Unlocking the power of data in higher education
By Gilbert Nakweya
Sub-Saharan Africa needs a strong data ecosystem devoted to the academic environment to help transform higher education in a sustainable manner, according to education experts.
Speaking during an event organised by Education Sub-Saharan Africa (ESSA) on the sidelines of the Next Einstein Forum in Kigali from 26-28 March, the experts drawn from academia, the private sector and the government said the availability and accessibility of real time data would help the region realise the fourth goal of the United Nations’ sustainable development agenda.
The event brought together over 300 delegates from all over Africa to share knowledge and experience on how to improve higher education in Sub-Saharan Africa through data-based decisions.
Sub-Saharan Africa, they said, has inadequate data on student enrolment numbers and student or lecturer specialties for instance, which makes it difficult for policy makers and development stakeholders to make the necessary interventions to improve higher education.
Given the rapid growth in higher education enrolment, they said, African governments and universities needed to ensure there was sufficient faculty with relevant expertise, particularly in the areas of science, technology, engineering and mathematics.
However, there are currently no comprehensive national or regional data systems that model the anticipated growth and faculty needs, or inform training and development plans at a systems level.
Data gaps regarding scholarships were also highlighted as one of the key bottlenecks to sourcing funding for higher education in Sub-Saharan Africa.
Uta-Micaela Dürig, deputy chairperson of ESSA’s board of management, said investments and funding such as scholarships are relatively low in Africa and there is insufficient data on the existing scholarships. Dürig added that there is need to increase efforts to collect data that can be accessed by institutions of higher learning in Africa to help in decision-making.
“How can you reach the right people for scholarships without data on the scholarship ecosystem?” asked Dr Olaf Hahn, founding director of ESSA. Hahn told the meeting that scholarships could help the continent achieve sustainable development goal number four.
Patrick Dunne, who chairs the board of ESSA, said inadequate data and lack of data in some instances hamper the growth of higher education. The collection of data could be a game changer with regard to creating centres of excellence and improving the quality of education in Sub-Saharan Africa’s institutions of higher learning.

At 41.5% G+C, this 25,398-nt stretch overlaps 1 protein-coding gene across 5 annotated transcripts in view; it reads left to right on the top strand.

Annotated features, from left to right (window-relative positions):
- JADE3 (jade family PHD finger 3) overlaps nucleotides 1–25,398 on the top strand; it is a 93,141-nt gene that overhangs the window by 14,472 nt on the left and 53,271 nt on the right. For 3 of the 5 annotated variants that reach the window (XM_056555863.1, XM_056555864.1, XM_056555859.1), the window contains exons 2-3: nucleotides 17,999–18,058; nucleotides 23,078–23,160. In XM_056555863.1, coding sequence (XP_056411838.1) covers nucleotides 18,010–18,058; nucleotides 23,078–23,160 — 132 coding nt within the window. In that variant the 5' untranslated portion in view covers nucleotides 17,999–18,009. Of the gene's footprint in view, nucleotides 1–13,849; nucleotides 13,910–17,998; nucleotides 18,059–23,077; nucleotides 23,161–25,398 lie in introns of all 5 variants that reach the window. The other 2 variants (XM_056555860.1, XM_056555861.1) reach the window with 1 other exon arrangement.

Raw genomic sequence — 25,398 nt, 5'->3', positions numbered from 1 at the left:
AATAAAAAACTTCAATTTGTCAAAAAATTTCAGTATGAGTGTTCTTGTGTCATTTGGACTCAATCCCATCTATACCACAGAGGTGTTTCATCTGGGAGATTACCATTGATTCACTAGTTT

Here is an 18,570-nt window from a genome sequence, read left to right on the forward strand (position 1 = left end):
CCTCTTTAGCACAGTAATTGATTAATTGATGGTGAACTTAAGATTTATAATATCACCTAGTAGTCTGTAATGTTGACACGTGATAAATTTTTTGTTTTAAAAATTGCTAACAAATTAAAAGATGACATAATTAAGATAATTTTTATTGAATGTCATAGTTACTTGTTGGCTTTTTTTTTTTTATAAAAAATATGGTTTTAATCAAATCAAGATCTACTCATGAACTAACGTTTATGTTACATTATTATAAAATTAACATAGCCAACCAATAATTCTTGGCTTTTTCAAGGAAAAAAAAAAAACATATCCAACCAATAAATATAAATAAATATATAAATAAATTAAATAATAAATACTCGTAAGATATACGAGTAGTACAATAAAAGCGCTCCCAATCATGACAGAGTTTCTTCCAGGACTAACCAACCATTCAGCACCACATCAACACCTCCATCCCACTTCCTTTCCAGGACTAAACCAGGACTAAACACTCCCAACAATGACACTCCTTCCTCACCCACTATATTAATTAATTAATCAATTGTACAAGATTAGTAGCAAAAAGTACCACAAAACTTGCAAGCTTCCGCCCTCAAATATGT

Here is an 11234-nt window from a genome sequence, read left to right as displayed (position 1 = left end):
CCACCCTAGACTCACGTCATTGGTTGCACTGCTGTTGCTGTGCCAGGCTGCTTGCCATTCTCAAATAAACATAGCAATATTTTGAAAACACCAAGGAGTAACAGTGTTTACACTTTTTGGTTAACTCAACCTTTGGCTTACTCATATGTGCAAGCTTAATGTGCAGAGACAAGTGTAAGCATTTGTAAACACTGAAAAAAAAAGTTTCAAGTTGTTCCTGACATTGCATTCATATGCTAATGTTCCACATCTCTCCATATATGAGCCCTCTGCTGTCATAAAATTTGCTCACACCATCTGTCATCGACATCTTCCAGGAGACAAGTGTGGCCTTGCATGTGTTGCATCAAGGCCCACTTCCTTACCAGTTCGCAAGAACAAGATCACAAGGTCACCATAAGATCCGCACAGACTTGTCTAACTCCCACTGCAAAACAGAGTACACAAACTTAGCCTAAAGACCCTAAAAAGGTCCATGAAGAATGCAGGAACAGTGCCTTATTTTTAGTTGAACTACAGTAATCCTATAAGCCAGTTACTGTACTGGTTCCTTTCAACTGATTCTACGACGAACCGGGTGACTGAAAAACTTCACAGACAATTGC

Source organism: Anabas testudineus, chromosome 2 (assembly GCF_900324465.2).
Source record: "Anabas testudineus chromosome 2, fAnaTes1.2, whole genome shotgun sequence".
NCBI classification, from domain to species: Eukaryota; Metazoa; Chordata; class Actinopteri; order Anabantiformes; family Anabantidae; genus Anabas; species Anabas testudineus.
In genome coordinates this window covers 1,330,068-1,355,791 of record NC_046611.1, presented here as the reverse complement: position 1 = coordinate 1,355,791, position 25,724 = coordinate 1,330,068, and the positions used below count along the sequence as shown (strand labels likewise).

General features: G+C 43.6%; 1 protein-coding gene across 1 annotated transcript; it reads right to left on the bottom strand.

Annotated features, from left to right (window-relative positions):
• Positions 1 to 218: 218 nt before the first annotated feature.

He also said it is difficult to access data on critical areas in higher education such as top research.
ESSA’s pilot study on demographics of faculty data was presented by Jonathan Mba, director of research and academic planning at the Association of African Universities. According to the findings of the study done in Kenya, 6% of young people are enrolled in higher education compared to the global average of 26%.
The study also revealed that the private sector in higher education in Kenya is growing rapidly, with 81 privately owned universities and 10 state universities.
Mba revealed that the demographics of faculty study will be expanded to the rest of Sub-Saharan Africa to collect data that can help in the management of faculty resources.
“The demand for higher education is likely to increase massively in Africa and we need reliable data to plan for this,” said Rwanda’s Minister of Education, Dr Eugene Mutimura. Speaking in support of ESSA's initiative to collect data, Mutimura said that many universities such as the University of Rwanda were ready to participate in the initiative.
Describing the ESSA initiative as “long-term thinking”, the minister urged Sub-Saharan African governments to increase investments in support of primary and secondary education which are the key pillars to a robust higher education sector.
In an interview with University World News, Professor Mohammed Salifu, the executive secretary of the National Council for Tertiary Education in Ghana said better use of data could help to improve institutional management, especially when it came to planning faculty recruitment and retention. “We need to be proactive by having preset targets to determine our work at universities,” said Salifu.
Story first published by University World News.